Notre Dame University



Artist Maurice Salamé presents LERC with one of his paintings

By Guita Hourani, Director of LERC

Before returning to Lebanon from her mission to Australia, Ms. Hourani received an original paining by Mr. Maurice Salamé as a gift to the Lebanese Migration University Museum at NDU.

Evacuation, (Acrylic on hardboard) by artist Maurice Salamé, 2006 Given as a gift to LERC, Sydney (July 2008).


Painted in acrylic on hardboard and completed in 2006, the painting Evacuation measures 130 x 92 centimeters. Its composition falls into three sections. At the center, a composition of several adults and children figures in red and black, some are falling to their death, others stretch their hands upwards in a state of panic, fright and disarray, the Crucified is a metaphor symbolizing tragedy and continuous crucifixion besetting the people and the country of Lebanon; a man blowing desperately on a horn sounds distress. This section shows the brutality of the war and its cause of human suffering.

To the right side of the painting, the foreground portrays shattered buildings and a grey sky splattered with blood, full of rumblings and motion, while the explosive blasts are represented by the yellow color and the flashing white represents the scar on the face of beloved Lebanon.

The left section of the painting represents the flight by sea. In this section the focus is on the road that the evacuees were taking to reach the evacuation ships. The road is flanked by figures who are walking toward the sea while their eyes are fixated on the sky, the source of death and destruction.

According to Painter Salamé, the painting reflects “The emotionally moving experience of the 'Evacuation’”, which “is translated in segments of colors, broken lines…”


The painting, which is entitled Evacuation 2006, was executed by the artist basing himself on his own experience as an evacuee of the July 2006 War. The strong emotions and reflections are shown by the large size of the painting and the use of broad brush strokes with strong bright and dark colors and symbols depicting the bloody and violent aspect of the war and the grim atmosphere of evacuation, and attention is drawn to the destruction of men and environment.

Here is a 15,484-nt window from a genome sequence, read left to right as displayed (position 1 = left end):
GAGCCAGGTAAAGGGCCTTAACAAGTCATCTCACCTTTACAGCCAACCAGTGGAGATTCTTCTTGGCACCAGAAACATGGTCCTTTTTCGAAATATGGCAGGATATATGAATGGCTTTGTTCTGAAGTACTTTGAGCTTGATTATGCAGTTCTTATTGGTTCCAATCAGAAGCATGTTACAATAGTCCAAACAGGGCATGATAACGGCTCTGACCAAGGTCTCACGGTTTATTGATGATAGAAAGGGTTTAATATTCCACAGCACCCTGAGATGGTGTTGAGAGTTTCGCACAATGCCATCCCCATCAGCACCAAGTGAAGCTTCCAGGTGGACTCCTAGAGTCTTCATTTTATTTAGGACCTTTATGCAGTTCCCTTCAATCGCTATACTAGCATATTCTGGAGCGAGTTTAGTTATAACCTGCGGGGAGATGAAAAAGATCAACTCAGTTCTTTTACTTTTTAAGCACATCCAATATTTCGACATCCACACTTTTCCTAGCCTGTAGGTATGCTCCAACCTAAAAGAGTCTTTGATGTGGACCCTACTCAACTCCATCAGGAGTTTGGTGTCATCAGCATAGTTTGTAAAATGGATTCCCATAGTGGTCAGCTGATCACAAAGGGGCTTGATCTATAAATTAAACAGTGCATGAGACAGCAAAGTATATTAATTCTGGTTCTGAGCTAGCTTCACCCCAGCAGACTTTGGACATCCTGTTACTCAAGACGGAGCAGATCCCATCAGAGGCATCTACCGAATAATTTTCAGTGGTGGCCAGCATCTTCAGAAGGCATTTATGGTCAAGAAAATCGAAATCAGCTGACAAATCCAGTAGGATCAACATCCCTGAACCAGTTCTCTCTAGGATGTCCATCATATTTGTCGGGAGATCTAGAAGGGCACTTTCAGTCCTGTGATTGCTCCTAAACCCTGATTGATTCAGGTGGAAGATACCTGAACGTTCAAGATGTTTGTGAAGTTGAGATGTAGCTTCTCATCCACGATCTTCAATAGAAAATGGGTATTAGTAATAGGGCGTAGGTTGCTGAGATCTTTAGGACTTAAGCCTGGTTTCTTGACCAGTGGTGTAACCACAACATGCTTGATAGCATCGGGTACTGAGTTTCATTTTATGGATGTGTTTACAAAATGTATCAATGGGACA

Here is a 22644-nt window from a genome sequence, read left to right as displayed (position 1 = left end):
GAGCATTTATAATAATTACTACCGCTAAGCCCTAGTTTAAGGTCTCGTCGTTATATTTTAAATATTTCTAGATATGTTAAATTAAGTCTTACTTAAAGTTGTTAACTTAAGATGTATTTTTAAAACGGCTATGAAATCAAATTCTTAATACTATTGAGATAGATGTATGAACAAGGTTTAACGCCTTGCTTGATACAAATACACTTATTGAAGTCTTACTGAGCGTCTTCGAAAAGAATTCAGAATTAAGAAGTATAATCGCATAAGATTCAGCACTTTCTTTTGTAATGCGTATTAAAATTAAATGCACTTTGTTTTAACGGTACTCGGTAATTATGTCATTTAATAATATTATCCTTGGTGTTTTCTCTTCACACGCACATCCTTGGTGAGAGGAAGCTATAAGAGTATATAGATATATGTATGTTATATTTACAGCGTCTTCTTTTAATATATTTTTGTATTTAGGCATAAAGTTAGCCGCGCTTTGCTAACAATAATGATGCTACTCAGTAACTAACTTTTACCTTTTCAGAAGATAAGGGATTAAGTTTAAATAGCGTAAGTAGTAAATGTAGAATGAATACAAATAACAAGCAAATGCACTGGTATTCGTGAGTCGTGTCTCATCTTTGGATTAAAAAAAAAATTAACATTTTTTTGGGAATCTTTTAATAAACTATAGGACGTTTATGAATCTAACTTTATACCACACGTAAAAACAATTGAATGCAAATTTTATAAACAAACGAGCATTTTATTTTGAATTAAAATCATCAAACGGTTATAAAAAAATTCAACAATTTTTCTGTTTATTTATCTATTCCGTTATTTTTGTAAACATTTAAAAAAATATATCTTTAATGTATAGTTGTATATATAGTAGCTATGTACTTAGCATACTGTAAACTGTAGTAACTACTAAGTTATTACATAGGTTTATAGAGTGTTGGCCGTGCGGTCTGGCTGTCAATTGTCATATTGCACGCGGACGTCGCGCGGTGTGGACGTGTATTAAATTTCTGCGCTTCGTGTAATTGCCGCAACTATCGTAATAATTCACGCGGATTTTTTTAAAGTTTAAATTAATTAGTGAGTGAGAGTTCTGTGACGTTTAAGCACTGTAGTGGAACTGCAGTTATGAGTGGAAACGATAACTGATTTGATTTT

Mr. and Mrs. Salamé, who left Lebanon in 1975, were in Lebanon visiting the country and their families when the 2006 war erupted. They stayed throughout the war hoping everyday for its end. They were finally obliged to leave on the last evacuation ship organized by the Australian government. They were transported to Turkey and from there to Australia. The emotional and psychological experience of the war and the evacuation of Mr. Salamé were documented in this painting, which is now part of LERC museum collection.

Mr. Salamé was born in KfarZebian, Kesrawan, Lebanon. The beauty of his village’s physical environment imprinted on him a love for colors. His natural talent was recognized and fostered through the studying of art as apprentice of two prominent Lebanese artists, Omar Onsi and Assaad Renno, and later as a student of the International School in Paris. In 1963, the Lebanese Government awarded Mr. Salamé a scholarship for further studies at the Academy of Fine Arts in Rome, Italy. In 1966 he was the recipient of the Academy’s prestigious Minerva Medal for the best student in painting. In the same year he held his first solo exhibition in Beirut. Throughout his career as an artist he exhibited in Rome, Lebanon, Australia, and Nigeria. His work is displayed in private collections in Europe, the Middle East, Africa, the United States, and Australia.